I mentioned these results to Scott Winton, then a PhD student at the Wetland Center, Nicholas School of the Environment, Duke University. As a specialist in water quality issues, Scott was immediately intrigued by the question of the transfer of nutrients by the gulls from the landfill to the lake. He and his colleague, Mark River, gathered more data and, using models generated by other researchers, have published their results in the paper cited at the end of this article.
One thing they had to do was visit the landfill and collect fecal samples, i.e., scoop the poop. When gulls eat and digest the organic material they scavenge at the landfill, they absorb the good parts and excrete the leftovers. Their poop, then, includes nutrients of interest to scientists—in particular, nitrogen and phosphorus compounds that are known pollutants in lakes. Although some of that poop is simply left at the landfill, some of it is saved and deposited later (to put it delicately) at the roost site on the lake. They also looked at winter gull population estimates on eBird for many other inland lakes across the US and Canada. Their goal was to estimate the impact these birds might be having by recycling nutrients from landfills to these lakes and, perhaps, contributing to their pollution levels.
What did Scott and Mark find? They estimate that the gulls transport about 7 tons of nitrogen (N) and about 1 ton of phosphorus (P) each winter. The pollution reduction targets (set by the Environmental Protection Agency of the federal government) for these chemicals in Jordan Lake are 175 tons of N and about 2 tons of P. So, if officials could eliminate this nutrient transport by the gulls by somehow excluding their access to the landfill, they could reduce the pollution loads by about 4% of N and about 50% of P. This could save the state about 2.7 million dollars each year in lake pollution clean-up costs.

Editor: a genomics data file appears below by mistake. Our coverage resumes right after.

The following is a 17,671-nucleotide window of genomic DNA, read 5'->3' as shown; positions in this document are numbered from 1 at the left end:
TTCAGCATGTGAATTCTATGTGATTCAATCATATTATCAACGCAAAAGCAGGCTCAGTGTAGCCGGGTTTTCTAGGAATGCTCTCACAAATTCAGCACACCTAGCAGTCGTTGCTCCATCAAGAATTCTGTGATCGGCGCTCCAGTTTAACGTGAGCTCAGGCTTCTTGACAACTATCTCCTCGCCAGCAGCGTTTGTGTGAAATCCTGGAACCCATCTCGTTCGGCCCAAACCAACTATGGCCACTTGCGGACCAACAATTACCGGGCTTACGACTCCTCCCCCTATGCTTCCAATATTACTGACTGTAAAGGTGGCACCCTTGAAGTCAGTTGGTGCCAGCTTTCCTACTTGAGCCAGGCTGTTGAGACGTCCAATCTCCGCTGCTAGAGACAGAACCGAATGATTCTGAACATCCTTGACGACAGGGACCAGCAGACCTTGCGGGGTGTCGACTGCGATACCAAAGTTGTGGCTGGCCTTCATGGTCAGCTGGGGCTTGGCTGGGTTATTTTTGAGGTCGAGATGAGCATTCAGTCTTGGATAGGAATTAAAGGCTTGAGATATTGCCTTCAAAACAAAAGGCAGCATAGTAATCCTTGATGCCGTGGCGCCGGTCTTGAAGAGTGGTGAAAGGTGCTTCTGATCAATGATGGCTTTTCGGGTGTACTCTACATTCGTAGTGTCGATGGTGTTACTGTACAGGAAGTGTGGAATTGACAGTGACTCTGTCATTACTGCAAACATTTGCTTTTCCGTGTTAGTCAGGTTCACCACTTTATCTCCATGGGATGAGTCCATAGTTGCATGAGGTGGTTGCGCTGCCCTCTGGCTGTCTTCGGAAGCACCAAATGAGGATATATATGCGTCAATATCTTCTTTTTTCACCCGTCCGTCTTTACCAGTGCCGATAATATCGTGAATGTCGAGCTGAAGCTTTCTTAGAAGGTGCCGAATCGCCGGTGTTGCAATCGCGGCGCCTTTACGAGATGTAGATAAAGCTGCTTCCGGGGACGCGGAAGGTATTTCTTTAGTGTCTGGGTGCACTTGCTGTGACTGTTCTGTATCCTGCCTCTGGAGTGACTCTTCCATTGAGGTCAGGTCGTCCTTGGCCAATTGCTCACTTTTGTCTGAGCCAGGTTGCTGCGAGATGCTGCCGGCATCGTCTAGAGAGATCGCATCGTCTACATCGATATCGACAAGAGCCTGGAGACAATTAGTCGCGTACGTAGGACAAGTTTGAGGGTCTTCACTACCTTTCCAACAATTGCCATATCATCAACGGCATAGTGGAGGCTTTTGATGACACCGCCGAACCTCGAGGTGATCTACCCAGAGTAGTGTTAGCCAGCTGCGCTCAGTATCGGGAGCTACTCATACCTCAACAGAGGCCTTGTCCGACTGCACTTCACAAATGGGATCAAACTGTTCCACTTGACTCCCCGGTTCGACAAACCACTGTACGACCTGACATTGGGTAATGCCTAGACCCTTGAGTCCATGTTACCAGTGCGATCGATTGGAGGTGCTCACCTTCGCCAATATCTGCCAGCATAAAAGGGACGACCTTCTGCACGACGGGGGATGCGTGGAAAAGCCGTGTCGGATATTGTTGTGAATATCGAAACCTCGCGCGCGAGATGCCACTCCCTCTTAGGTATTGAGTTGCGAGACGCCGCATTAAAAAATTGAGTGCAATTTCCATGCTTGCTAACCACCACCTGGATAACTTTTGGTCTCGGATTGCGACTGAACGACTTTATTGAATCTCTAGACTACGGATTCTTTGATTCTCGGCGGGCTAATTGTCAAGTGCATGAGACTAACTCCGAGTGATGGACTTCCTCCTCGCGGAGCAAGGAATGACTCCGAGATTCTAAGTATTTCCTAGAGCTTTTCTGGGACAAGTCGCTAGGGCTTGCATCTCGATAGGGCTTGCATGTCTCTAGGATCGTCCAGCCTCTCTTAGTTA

As Winton and River point out, this reduction would not solve Jordan Lake’s pollution problems. There are many other sources of nutrient input into the lake—farmland, residential areas with impervious surfaces (roads), input from municipalities upstream, etc. But controlling the gull population would save money that could be spent on cleaning up wetlands and streams in other areas or could save the cost of taking agricultural land out of production. Farmers put fertilizer on their fields. Some of this fertilizer washes into rivers and streams and eventually finds its way into lakes like Jordan Lake (and eventually into the Atlantic Ocean). To put this another way, the amount of phosphorus transferred by the gulls each year is the equivalent of the amount that comes from approximately 2,000 acres of corn or 11,000 acres of pasture.
Keeping the gulls out of the landfill might be expensive, but there are non-lethal ways to do it. Again, as Winton and River note, Ring-billed Gulls are not an endangered species and their huge population numbers are the result of human waste storage and disposal activities. If we could clean up our act, there would be fewer gulls and less gull poop in our waters. I haven’t even mentioned Falls Lake and all the other inland lakes with large gull populations across the continent, though Winton and River do in their paper. Stop gulls from feeding in landfills. Stop gulls from then pooping in our lakes. Save millions of dollars. Everybody wins. Except the gulls, I guess.
Reference: Winton, R.S., River, M., The Biogeochemical Implications of Massive Gull
Flocks at Landfills, Water Research (2017), https://doi.org/10.1016/j.watres.2017.05.076